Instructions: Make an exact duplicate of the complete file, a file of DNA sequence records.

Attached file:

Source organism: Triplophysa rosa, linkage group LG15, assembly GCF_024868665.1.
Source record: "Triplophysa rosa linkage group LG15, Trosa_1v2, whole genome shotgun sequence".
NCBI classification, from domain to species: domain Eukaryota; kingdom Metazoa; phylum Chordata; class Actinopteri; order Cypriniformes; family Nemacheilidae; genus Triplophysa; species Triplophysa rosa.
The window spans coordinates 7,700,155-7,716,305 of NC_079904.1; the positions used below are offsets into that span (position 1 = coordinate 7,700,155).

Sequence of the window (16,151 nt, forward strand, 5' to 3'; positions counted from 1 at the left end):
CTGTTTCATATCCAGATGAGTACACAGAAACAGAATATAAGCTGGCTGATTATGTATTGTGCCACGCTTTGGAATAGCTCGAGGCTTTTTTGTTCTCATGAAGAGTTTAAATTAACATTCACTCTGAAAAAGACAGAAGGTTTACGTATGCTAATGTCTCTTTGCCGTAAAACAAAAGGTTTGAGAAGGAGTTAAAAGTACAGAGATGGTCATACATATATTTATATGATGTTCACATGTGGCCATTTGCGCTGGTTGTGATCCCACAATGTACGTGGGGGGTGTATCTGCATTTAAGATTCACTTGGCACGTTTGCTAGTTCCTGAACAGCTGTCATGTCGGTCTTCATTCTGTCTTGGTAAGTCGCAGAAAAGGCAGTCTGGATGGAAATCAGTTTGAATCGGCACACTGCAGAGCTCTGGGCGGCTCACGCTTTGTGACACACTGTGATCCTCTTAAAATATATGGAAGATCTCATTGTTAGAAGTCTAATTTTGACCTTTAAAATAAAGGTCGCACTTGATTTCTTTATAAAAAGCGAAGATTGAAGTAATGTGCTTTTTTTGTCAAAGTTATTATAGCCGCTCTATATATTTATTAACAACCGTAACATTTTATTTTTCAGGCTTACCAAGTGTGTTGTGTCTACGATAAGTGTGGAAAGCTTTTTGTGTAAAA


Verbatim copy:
Source organism: Triplophysa rosa, linkage group LG15, assembly GCF_024868665.1.
Source record: "Triplophysa rosa linkage group LG15, Trosa_1v2, whole genome shotgun sequence".
NCBI classification, from domain to species: domain Eukaryota; kingdom Metazoa; phylum Chordata; class Actinopteri; order Cypriniformes; family Nemacheilidae; genus Triplophysa; species Triplophysa rosa.
The window spans coordinates 7,700,155-7,716,305 of NC_079904.1; the positions used below are offsets into that span (position 1 = coordinate 7,700,155).

Sequence of the window (16,151 nt, forward strand, 5' to 3'; positions counted from 1 at the left end):
CTGTTTCATATCCAGATGAGTACACAGAAACAGAATATAAGCTGGCTGATTATGTATTGTGCCACGCTTTGGAATAGCTCGAGGCTTTTTTGTTCTCATGAAGAGTTTAAATTAACATTCACTCTGAAAAAGACAGAAGGTTTACGTATGCTAATGTCTCTTTGCCGTAAAACAAAAGGTTTGAGAAGGAGTTAAAAGTACAGAGATGGTCATACATATATTTATATGATGTTCACATGTGGCCATTTGCGCTGGTTGTGATCCCACAATGTACGTGGGGGGTGTATCTGCATTTAAGATTCACTTGGCACGTTTGCTAGTTCCTGAACAGCTGTCATGTCGGTCTTCATTCTGTCTTGGTAAGTCGCAGAAAAGGCAGTCTGGATGGAAATCAGTTTGAATCGGCACACTGCAGAGCTCTGGGCGGCTCACGCTTTGTGACACACTGTGATCCTCTTAAAATATATGGAAGATCTCATTGTTAGAAGTCTAATTTTGACCTTTAAAATAAAGGTCGCACTTGATTTCTTTATAAAAAGCGAAGATTGAAGTAATGTGCTTTTTTTGTCAAAGTTATTATAGCCGCTCTATATATTTATTAACAACCGTAACATTTTATTTTTCAGGCTTACCAAGTGTGTTGTGTCTACGATAAGTGTGGAAAGCTTTTTGTGTAAAA